Professor Roger Pielke Jr gives this lecture entitled 'The Climate Fix' at The Australian National University on Thursday 2 February 2012. This talk was presented by the HC Coombs Policy Forum.
Professor Pielke's research focuses on the intersection of science and technology and decision making.
Roger A Pielke Jr. has been on the faculty of the University of Colorado since 2001 and is a Professor in the Environmental Studies Program and a Fellow of the Cooperative Institute for Research in Environmental Sciences (CIRES). At CIRES, Roger served as the Director of the Center for Science and Technology Policy Research from 2001-2007. In 2006 Roger received the Eduard Brückner Prize in Munich, Germany for outstanding achievement in interdisciplinary climate research.
Before joining the University of Colorado, from 1993-2001 Roger was a Scientist at the National Center for Atmospheric Research. Professr Pielke has appointments as a Research Fellow, Risk Frontiers, Macquarie University; Visiting Senior Fellow, Mackinder Programme, London School of Economics; and Senior Visiting Fellow at the Consortium for Science, Policy and Outcomes of Arizona State University. He is also a Senior Fellow of The Breakthrough Institute, a progressive think tank.
Professor Pielke is author, co-author or co-editor of seven books, including The Honest Broker: Making Sense of Science in Policy and Politics (2007, Cambridge University Press) and his most recent book The Climate Fix: What Scientists and Politicians Won't Tell You About Global Warming (2010, Basic Books).
Venue: Acton Theatre, JG Crawford Building #132, Lennox Crossing, ANU
Date: Thursday, 2 February 2012
Reading The Climate Fix: What Scientists and Politicians Won’t Tell You About Global Warming, by Roger Pielke, Jr., (2010, Basic Books) could start a rabid, climate change denier on a road to accepting and understanding the need for a reasonable approach to what will soon become a significant carbon dioxide problem.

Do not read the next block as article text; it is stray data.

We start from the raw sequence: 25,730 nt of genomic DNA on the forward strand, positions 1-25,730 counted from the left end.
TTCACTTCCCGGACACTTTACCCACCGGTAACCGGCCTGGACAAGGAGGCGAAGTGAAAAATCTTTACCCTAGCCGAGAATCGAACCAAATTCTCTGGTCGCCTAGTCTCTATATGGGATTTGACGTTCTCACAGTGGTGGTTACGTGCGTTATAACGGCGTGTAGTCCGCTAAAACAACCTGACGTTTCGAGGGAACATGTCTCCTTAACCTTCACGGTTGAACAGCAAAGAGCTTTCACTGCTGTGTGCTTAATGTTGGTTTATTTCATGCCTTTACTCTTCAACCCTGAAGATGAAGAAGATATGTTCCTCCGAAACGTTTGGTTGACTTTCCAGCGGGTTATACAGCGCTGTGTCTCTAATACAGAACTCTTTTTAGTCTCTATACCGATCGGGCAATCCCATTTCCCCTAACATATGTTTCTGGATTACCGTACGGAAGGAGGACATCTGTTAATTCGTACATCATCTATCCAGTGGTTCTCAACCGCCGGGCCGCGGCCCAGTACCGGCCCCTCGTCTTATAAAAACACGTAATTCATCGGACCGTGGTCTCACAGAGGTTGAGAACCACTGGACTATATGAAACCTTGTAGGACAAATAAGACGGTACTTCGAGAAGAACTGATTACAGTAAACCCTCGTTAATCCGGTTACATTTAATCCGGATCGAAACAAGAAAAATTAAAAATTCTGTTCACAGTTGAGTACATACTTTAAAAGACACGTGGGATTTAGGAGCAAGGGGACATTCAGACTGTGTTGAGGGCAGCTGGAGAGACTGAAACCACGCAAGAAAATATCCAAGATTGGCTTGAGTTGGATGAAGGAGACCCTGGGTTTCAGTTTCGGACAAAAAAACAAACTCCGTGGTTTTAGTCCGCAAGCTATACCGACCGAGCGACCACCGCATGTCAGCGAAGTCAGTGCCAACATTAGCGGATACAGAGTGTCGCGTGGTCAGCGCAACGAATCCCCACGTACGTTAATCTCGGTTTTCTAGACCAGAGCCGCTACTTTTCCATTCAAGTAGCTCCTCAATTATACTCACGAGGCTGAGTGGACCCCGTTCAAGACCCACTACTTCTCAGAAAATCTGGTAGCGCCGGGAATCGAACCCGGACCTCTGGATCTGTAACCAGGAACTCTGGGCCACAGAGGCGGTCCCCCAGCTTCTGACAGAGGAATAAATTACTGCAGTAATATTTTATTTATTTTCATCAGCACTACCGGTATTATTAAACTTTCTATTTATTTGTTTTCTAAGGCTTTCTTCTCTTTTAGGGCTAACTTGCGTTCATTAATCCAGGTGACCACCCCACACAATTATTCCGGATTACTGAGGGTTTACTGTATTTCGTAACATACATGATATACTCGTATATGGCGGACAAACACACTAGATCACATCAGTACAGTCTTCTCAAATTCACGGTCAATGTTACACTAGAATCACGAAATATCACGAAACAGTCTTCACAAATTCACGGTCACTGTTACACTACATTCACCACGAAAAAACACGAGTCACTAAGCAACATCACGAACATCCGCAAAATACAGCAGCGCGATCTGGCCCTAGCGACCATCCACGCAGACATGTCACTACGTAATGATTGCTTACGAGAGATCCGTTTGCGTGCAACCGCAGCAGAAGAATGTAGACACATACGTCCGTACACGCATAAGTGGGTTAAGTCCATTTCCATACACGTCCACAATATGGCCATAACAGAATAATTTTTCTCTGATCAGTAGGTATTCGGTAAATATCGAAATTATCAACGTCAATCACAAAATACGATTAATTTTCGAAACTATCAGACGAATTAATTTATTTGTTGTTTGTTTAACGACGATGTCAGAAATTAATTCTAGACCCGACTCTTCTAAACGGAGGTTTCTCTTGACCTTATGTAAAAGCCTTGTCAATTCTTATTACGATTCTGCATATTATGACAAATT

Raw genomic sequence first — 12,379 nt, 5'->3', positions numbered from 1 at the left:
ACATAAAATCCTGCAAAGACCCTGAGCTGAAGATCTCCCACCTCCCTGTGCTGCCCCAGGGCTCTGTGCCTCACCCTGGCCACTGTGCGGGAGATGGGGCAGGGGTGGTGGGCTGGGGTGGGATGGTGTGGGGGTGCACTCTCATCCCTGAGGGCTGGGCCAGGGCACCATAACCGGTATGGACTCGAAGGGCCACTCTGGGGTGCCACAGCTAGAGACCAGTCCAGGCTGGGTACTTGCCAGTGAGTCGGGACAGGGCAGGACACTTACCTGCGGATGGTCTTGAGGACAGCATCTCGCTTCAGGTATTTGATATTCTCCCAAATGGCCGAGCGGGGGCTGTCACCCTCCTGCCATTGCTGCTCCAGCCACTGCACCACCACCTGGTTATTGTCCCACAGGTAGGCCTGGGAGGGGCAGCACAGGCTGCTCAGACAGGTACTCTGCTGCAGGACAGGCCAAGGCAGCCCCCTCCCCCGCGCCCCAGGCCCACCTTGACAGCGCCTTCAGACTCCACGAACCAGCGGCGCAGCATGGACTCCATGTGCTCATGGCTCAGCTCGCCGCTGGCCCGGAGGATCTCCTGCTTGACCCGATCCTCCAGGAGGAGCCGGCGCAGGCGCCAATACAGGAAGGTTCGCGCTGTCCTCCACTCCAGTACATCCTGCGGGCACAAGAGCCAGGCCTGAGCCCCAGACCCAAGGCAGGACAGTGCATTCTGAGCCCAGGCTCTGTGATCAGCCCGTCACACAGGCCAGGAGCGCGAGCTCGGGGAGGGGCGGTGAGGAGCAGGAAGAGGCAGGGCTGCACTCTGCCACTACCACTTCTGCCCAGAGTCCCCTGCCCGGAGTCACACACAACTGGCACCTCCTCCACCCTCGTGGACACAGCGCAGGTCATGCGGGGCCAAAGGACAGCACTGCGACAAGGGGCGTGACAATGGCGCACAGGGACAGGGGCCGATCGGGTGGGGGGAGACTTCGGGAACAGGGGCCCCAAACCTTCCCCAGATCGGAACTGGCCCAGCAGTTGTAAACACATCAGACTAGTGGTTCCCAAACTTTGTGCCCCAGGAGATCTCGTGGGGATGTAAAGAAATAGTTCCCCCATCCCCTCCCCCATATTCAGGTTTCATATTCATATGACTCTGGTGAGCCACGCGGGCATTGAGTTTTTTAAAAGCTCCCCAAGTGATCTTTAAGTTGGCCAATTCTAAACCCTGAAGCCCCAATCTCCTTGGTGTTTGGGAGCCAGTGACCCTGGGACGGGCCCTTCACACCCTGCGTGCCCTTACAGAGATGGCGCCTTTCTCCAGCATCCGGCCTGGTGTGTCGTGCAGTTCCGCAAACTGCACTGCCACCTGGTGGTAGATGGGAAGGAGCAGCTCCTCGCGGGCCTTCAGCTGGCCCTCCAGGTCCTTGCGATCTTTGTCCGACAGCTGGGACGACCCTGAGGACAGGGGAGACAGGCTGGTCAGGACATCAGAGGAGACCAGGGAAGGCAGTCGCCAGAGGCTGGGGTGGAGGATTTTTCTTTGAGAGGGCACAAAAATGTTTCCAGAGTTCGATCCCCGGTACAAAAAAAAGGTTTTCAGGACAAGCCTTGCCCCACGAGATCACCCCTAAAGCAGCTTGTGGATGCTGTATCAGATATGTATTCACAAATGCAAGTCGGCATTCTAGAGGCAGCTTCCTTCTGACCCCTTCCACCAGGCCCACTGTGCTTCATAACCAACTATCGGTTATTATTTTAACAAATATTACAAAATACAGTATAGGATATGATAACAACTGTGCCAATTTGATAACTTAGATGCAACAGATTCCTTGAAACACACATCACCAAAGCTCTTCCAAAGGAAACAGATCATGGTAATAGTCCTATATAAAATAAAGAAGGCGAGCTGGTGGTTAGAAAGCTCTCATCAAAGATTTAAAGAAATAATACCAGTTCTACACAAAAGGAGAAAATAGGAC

This is precisely the reaction that Pielke seeks, but also one that he’s found so elusive: a reasonable and rational solution to the man-made elements of global warming. Yes, they’re out there, he says, but not to the extent we have been led to believe. And a solution is out there, too, one that doesn’t involve closing factories or walking to work. One of those is a low carbon tax to raise revenues for investments in innovation, not to change behavior or restrict economic activity.
The Climate Fix —by a leading political scientist and professor in environmental studies at the University of Colorado — is rich in facts that document where and how the global warming debate has gone astray, to the discredit of both scientists and politicians. While global warming defenders were guilty of their own missteps — such as scheduling a hearing in Washington, DC on the hottest day of the summer, and shutting off the air conditioning; or hiding unfavorable emails — warming's detractors in the halls of politics have been guilty of their own stonewalling, foot-dragging and lack of will.
At the heart of the book is the concept of “decarbonization,” which is in direct conflict with the fact that the world needs “vastly more energy.” How much energy is dependent on the growth of the world economy, the types of growth (manufacturing v. services), and the efficiency of those activities. Hence, the need for decarbonization, which is basically emptying the atmosphere of carbon at a greater rate than it's produced (imagine a bathtub filling up, with a drain that empties the tub at half the pace of water input).